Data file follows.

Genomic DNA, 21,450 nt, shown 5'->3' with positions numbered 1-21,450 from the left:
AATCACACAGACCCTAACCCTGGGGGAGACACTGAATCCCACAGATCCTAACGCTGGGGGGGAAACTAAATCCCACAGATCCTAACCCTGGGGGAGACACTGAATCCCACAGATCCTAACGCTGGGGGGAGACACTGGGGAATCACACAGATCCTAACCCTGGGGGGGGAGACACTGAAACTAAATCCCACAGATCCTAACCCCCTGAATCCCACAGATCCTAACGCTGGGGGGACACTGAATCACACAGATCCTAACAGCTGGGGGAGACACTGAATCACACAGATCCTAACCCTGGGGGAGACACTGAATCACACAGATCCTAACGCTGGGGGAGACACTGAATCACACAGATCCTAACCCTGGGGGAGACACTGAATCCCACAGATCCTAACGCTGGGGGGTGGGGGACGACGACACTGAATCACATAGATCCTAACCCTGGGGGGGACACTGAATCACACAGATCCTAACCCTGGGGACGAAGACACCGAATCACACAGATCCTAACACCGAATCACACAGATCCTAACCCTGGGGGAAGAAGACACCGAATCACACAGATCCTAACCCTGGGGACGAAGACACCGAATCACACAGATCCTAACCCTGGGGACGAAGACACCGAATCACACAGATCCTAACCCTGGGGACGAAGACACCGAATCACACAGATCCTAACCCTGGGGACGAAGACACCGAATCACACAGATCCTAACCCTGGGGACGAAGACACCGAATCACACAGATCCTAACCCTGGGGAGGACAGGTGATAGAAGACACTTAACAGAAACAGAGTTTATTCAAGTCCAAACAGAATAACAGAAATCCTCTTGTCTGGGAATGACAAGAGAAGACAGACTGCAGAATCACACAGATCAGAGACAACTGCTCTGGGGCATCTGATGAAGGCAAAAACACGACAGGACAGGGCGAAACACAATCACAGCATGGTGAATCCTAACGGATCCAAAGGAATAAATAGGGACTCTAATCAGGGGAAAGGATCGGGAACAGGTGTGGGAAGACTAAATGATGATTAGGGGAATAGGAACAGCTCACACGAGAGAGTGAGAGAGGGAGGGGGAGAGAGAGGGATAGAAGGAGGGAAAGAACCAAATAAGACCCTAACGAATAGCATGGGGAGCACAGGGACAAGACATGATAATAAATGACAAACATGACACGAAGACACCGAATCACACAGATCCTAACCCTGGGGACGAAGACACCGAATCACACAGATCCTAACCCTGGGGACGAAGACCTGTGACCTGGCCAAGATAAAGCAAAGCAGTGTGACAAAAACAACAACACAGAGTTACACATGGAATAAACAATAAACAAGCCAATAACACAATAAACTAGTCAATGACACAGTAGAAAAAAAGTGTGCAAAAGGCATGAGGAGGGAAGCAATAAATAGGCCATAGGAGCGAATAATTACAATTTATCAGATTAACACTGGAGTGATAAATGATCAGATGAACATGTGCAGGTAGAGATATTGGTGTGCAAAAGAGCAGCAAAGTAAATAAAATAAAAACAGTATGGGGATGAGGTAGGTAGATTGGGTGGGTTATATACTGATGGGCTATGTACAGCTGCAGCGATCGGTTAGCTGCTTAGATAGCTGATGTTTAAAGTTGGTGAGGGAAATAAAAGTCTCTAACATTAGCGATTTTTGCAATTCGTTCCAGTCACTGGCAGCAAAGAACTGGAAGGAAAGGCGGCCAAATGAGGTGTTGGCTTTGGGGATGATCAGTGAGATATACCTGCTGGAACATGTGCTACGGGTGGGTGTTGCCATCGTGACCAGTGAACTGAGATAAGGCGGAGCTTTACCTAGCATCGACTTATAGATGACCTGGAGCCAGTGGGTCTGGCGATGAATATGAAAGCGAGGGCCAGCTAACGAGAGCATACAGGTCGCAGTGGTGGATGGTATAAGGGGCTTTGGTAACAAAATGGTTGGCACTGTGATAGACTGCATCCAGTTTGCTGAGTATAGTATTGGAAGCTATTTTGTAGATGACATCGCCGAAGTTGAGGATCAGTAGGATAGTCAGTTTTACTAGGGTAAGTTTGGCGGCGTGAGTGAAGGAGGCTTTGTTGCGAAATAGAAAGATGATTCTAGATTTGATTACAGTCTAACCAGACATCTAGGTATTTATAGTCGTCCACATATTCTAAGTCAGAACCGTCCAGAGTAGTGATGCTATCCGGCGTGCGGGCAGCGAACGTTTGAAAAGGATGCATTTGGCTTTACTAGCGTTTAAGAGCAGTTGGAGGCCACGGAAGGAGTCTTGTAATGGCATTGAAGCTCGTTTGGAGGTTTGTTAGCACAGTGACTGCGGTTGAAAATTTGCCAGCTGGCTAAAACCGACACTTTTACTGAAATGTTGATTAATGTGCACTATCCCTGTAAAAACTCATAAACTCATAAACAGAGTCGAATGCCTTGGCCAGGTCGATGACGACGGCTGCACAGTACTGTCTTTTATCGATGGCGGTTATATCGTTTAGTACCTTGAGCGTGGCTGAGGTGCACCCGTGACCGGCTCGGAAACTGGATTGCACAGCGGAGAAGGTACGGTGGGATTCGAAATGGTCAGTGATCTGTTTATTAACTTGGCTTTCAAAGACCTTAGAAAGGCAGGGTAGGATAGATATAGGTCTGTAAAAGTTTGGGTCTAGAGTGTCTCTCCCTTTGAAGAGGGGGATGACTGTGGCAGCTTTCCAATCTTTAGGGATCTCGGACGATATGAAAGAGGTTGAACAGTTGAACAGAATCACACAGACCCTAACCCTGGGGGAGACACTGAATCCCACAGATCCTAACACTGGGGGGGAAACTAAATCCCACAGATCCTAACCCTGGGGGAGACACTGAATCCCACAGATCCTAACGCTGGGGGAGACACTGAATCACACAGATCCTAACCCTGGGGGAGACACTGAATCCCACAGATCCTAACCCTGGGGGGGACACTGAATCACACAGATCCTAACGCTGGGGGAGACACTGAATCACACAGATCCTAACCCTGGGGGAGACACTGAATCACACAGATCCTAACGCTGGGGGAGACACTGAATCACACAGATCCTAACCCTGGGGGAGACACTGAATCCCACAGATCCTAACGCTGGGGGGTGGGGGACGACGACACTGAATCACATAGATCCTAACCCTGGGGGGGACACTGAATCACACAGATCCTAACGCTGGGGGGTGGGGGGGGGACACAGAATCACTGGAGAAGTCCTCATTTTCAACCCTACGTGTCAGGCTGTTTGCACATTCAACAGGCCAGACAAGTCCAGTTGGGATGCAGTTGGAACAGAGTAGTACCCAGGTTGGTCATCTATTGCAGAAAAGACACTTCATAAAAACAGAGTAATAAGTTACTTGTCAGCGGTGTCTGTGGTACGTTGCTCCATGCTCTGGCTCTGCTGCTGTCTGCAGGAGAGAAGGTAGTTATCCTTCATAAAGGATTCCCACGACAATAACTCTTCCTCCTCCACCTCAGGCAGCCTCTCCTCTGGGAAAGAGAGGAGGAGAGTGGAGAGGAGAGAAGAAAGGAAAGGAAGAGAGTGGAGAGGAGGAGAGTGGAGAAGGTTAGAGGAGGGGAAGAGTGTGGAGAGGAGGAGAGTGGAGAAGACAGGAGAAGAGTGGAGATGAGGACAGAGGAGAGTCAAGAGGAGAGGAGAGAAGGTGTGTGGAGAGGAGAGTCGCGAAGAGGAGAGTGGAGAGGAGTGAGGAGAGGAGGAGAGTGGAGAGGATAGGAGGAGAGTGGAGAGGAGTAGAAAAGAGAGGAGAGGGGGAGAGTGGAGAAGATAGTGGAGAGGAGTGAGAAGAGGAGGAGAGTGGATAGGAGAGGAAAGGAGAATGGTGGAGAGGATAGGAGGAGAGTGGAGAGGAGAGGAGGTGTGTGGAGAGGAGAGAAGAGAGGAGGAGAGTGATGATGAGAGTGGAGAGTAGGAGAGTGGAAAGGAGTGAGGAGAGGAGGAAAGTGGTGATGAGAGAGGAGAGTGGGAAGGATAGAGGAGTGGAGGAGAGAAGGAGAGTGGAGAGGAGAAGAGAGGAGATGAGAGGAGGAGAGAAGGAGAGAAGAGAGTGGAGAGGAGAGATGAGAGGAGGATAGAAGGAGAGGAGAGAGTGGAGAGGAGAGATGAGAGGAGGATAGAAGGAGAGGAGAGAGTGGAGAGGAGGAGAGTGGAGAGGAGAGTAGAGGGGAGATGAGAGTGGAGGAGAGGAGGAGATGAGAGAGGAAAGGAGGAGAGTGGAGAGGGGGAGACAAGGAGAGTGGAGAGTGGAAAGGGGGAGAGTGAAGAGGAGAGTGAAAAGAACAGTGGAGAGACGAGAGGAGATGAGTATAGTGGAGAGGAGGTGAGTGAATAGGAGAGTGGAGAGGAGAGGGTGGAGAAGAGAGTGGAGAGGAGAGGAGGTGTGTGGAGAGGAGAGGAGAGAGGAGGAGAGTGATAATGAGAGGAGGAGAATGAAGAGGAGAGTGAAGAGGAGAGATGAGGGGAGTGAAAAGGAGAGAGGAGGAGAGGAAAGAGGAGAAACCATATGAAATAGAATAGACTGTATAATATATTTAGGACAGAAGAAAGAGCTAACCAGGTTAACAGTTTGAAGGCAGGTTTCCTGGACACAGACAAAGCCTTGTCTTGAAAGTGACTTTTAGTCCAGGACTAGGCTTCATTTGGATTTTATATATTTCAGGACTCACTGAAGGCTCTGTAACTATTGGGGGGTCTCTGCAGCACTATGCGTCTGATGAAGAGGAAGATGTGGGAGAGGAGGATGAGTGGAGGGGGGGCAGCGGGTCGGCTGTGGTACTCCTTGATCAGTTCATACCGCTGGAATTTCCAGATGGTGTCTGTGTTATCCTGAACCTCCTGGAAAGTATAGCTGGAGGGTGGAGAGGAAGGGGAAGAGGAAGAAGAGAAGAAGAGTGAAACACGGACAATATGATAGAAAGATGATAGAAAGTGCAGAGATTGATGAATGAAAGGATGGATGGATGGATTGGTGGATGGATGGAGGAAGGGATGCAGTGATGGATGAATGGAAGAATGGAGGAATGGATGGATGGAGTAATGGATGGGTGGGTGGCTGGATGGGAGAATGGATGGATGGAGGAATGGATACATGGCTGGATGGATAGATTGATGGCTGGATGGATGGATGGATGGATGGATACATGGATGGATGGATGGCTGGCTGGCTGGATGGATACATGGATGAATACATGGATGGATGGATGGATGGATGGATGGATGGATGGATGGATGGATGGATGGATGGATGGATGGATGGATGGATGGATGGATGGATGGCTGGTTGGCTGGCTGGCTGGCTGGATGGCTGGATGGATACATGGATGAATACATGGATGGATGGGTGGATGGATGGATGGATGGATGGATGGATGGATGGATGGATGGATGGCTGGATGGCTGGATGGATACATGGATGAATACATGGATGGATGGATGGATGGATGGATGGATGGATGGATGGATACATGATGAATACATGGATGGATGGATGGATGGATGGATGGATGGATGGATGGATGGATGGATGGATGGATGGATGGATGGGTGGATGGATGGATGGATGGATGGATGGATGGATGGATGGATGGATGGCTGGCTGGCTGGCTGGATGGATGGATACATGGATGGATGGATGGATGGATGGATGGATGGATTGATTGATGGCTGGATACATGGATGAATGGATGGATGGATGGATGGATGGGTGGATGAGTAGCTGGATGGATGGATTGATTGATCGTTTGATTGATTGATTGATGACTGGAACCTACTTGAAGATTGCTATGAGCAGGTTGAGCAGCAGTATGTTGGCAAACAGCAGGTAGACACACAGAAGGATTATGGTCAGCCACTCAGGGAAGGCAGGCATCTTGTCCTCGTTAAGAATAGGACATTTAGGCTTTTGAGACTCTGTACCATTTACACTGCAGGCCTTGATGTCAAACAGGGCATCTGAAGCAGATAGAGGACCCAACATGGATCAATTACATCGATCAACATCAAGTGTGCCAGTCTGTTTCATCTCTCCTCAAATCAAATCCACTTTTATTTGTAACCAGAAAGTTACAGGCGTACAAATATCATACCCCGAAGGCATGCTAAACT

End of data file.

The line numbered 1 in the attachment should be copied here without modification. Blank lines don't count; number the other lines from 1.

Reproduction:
Genomic DNA, 21,450 nt, shown 5'->3' with positions numbered 1-21,450 from the left: